My contribution to Crime Fiction Alphabet for the letter E.
I read this back in 2006, so this is just a mini-review. I need to say though that Ruth Rendell is one of my favourite authors.
In the early hours of the morning George Marshalson is waiting anxiously for his young daughter to come home. His discovery of her body at dawn not far from the house is the beginning of a new case for Reg Wexford and the Kingsmarkham CID team. Neither Reg nor his assistant Mike Burden are getting any younger and both are a bit old-fashioned in their attitudes and their policing methods. In this, the 20th book in the Wexford series that began in 1964, award winning author Ruth Rendell introduces the new face of policing in Britain in the persons of the latest additions to the team, Bal and Hannah. And again Rendell gives this book a contemporary setting by weaving into it a theme that has been of world-wide community concern. The Wexford family interest continues too when daughter Sylvia becomes pregnant by her ex-husband.
My rating: 4.8
At first there was no reason to link the killings. The first one, months earlier, seemed totally random: a lump of concrete pushed off an overpass onto a passing car. By contrast, the gruesome bludgeoning death of Amber Marshalson, returning home late from a night out clubbing with friends, was obviously calculated. The killer had been seen waiting for the girl in a nearby wood. But when Chief Inspector Wexford discovers that Amber had been the driver right behind the crushed car - and that she'd been driving a silver Honda, while the car in front of her was a gray Honda - he knows that someone wanted the teenager dead badly enough to kill twice to get the job done. And as it turns out, this murderer's plans are only just getting underway. Can Wexford unravel the complex knots that connect these murders in time to save future victims? Or is he, as he begins to fear, losing his touch and fast becoming a relic of another time?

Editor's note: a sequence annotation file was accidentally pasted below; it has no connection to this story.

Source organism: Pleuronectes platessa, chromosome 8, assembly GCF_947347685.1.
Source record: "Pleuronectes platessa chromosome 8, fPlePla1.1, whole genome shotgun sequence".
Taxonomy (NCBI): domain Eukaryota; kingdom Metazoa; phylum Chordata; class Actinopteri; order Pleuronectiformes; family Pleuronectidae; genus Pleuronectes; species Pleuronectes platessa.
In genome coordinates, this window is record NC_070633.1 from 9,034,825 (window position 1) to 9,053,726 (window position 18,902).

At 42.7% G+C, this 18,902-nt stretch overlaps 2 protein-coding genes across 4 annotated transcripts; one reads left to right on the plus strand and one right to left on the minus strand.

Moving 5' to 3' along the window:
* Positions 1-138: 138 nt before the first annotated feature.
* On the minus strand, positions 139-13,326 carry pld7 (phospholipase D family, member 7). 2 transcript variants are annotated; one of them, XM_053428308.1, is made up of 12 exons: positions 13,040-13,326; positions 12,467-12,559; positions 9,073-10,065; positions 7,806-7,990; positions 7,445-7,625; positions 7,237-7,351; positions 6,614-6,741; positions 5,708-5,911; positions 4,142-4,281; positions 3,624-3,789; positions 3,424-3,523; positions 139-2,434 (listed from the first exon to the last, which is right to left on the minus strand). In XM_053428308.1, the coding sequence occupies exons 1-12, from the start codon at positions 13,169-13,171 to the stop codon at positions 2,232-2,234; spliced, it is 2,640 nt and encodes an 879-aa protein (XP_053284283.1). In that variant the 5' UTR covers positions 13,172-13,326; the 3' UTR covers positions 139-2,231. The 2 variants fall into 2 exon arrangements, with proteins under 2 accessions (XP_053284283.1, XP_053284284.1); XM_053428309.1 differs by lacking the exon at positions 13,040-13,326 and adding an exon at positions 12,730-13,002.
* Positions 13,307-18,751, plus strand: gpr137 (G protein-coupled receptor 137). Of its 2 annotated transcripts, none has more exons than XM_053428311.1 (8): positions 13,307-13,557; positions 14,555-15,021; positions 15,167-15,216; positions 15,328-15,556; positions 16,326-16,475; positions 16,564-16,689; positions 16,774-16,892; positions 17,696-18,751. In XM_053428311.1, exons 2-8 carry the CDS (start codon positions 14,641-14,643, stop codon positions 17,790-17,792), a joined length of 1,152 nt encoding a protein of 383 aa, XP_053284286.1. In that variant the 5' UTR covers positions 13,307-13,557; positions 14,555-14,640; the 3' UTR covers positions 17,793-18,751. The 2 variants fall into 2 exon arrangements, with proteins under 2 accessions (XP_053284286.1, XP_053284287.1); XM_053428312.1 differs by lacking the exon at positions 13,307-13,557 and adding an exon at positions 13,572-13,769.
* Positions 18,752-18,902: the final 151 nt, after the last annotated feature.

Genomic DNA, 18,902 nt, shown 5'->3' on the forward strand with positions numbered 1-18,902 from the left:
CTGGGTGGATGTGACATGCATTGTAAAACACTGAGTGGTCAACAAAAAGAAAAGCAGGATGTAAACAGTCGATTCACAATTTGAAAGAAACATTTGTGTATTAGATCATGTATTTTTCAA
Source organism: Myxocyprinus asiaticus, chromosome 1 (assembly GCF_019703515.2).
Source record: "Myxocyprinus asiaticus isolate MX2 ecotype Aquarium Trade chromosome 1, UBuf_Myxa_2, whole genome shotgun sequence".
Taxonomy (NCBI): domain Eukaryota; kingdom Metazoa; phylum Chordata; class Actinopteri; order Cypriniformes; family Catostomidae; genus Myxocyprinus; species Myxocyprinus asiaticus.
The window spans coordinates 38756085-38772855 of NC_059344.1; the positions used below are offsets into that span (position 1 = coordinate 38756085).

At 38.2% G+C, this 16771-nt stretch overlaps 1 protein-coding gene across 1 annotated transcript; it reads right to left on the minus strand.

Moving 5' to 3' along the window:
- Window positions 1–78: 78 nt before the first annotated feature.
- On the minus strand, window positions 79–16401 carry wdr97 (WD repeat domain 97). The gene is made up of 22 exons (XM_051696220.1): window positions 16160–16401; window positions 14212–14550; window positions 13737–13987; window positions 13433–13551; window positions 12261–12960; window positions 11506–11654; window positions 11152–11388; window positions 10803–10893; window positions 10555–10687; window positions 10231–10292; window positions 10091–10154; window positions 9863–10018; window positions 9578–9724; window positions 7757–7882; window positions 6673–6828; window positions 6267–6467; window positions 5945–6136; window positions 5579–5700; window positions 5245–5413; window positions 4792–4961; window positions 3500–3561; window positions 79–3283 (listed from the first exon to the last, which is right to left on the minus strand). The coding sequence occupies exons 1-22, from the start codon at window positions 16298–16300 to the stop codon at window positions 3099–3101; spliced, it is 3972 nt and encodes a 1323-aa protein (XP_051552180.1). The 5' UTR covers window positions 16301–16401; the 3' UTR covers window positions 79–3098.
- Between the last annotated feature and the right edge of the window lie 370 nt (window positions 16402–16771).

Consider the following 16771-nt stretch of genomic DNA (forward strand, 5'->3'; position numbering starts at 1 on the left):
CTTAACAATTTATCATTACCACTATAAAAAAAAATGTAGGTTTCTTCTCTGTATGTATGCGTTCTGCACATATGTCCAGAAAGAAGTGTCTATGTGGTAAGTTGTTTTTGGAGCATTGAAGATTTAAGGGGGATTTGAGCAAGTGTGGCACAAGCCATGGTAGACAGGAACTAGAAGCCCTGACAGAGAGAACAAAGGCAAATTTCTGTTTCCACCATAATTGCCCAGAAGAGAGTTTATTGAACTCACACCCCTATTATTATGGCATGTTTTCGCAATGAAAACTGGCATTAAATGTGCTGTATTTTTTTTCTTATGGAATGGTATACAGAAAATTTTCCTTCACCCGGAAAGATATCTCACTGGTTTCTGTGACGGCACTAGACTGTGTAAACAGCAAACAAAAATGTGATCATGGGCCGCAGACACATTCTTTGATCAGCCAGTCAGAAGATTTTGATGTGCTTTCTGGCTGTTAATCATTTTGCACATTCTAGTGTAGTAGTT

Long beloved by readers for her deft weaving of wonderfully meticulous characterization, dark humor, and trenchant social commentary into gripping and fast-paced plots, Ruth Rendell is in top form with End in Tears. Taking off from the first page with back-to-back murders and ending with one of Wexford's own officers in mortal danger, End in Tears touches on issues of class, race, parenthood, aging, and gender roles as it brings the traditional British whodunit into the twenty-first century.
Why MYSTERIES? Because that is the genre I read.
Why PARADISE? Because that is where I live.
Among other things, this blog, the result of a 2008 New Year's resolution,
will act as a record of books that I've read, and random thoughts.
8 February 2011
Crime Fiction Alphabet: END IN TEARS, Ruth Rendell
Posted by Kerrie at 10:00:00 am
Labels: crime fiction alphabet, mini-review, Ruth Rendell
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Kerrie - What a great choice for the letter "E." Of course, I'm biased because I like Rendell's work very much, too. Thanks for reminding me :-).
Thanks for highlighting this one, Kerrie. It's been way too long since I read a Ruth Rendell book. No real reason why--other than there are just too many books out there that need reading. But you've reminded me that I've been missing Wexfor and Burden. May have to try and fit them in here soon.
I like the premise! Gotta check it out!
Here is my Crime Fiction Alphabet: E post!
As Margot says, great choice! This story has some memorable twists.
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